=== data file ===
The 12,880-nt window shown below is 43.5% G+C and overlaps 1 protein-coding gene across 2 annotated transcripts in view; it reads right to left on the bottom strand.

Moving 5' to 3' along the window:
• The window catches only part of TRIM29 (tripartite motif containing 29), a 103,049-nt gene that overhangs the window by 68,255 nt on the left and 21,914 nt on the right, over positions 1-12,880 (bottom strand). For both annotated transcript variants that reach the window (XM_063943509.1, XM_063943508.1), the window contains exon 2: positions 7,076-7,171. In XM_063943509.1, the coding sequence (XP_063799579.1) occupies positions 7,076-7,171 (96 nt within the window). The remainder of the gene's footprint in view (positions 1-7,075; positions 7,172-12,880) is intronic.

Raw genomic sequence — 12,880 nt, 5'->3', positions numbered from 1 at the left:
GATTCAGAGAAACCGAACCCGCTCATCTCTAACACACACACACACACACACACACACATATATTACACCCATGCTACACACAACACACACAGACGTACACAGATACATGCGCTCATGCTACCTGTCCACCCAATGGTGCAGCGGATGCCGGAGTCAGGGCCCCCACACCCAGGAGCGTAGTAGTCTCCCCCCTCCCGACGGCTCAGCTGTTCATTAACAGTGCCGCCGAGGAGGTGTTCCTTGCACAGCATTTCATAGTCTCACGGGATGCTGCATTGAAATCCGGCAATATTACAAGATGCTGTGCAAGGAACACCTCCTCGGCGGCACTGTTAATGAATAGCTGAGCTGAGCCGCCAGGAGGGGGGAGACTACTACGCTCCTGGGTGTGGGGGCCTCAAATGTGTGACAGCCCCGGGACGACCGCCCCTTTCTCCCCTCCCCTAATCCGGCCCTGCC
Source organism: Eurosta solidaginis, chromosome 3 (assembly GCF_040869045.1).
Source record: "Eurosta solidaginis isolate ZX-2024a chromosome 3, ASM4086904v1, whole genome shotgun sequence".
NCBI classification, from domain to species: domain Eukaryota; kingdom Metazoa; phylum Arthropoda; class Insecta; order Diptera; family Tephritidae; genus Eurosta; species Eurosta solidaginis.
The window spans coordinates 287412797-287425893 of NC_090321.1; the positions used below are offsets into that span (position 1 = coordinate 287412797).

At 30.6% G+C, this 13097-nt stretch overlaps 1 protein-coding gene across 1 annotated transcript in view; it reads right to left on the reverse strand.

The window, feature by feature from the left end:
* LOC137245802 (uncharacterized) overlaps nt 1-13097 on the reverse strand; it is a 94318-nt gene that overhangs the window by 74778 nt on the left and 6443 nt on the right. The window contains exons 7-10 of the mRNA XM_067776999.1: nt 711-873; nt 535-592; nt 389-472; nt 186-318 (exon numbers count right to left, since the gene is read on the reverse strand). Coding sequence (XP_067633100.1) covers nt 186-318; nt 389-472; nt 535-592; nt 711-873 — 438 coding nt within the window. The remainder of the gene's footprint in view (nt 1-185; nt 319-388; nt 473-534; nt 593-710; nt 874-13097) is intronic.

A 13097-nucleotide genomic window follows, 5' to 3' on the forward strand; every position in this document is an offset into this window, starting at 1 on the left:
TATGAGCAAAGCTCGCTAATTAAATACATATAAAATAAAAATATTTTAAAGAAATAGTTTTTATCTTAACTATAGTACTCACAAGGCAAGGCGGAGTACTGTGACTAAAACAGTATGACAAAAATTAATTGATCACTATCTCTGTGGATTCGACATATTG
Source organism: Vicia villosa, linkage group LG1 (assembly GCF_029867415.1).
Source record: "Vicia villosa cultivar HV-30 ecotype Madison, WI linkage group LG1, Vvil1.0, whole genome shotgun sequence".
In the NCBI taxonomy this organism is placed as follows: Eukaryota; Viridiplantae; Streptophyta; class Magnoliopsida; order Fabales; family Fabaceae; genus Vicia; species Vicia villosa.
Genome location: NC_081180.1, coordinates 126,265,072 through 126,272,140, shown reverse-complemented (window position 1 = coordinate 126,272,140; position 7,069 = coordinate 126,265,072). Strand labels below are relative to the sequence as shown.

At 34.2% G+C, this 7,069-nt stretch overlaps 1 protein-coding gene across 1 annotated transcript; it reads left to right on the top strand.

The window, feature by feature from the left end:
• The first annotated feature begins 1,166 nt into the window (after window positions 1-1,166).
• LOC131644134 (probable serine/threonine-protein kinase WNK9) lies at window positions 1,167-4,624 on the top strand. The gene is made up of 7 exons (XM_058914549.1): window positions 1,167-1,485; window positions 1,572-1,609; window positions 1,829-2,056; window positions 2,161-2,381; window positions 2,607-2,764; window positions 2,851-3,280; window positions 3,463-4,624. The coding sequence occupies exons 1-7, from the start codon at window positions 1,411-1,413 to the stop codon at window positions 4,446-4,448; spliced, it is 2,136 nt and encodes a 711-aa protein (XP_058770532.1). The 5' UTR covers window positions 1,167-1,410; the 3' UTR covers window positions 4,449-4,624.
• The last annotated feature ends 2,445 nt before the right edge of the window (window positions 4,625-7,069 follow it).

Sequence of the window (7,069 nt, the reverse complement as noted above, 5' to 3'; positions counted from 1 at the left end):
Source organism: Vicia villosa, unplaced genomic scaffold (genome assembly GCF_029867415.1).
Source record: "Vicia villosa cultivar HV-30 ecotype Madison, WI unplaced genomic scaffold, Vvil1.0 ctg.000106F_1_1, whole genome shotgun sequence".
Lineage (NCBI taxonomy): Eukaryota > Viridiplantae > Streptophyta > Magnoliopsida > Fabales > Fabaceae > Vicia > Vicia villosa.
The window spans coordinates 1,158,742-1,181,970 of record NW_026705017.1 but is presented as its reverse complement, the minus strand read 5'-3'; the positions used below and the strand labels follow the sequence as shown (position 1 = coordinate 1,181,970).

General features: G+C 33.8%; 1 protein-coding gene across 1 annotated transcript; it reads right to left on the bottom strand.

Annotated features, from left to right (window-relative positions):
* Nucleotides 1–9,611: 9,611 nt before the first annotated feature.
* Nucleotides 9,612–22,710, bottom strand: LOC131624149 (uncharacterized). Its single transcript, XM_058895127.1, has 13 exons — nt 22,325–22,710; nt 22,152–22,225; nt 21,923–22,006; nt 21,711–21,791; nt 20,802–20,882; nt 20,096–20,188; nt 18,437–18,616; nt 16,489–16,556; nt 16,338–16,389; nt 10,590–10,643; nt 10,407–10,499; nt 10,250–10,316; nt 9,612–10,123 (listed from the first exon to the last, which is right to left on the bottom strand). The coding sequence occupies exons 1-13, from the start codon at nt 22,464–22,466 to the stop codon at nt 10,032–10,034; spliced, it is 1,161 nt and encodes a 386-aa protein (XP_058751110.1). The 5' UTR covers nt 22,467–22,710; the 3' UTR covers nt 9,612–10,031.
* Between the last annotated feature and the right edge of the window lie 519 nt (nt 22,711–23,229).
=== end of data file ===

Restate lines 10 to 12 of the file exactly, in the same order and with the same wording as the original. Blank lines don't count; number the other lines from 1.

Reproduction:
At 30.6% G+C, this 13097-nt stretch overlaps 1 protein-coding gene across 1 annotated transcript in view; it reads right to left on the reverse strand.

The window, feature by feature from the left end:
* LOC137245802 (uncharacterized) overlaps nt 1-13097 on the reverse strand; it is a 94318-nt gene that overhangs the window by 74778 nt on the left and 6443 nt on the right. The window contains exons 7-10 of the mRNA XM_067776999.1: nt 711-873; nt 535-592; nt 389-472; nt 186-318 (exon numbers count right to left, since the gene is read on the reverse strand). Coding sequence (XP_067633100.1) covers nt 186-318; nt 389-472; nt 535-592; nt 711-873 — 438 coding nt within the window. The remainder of the gene's footprint in view (nt 1-185; nt 319-388; nt 473-534; nt 593-710; nt 874-13097) is intronic.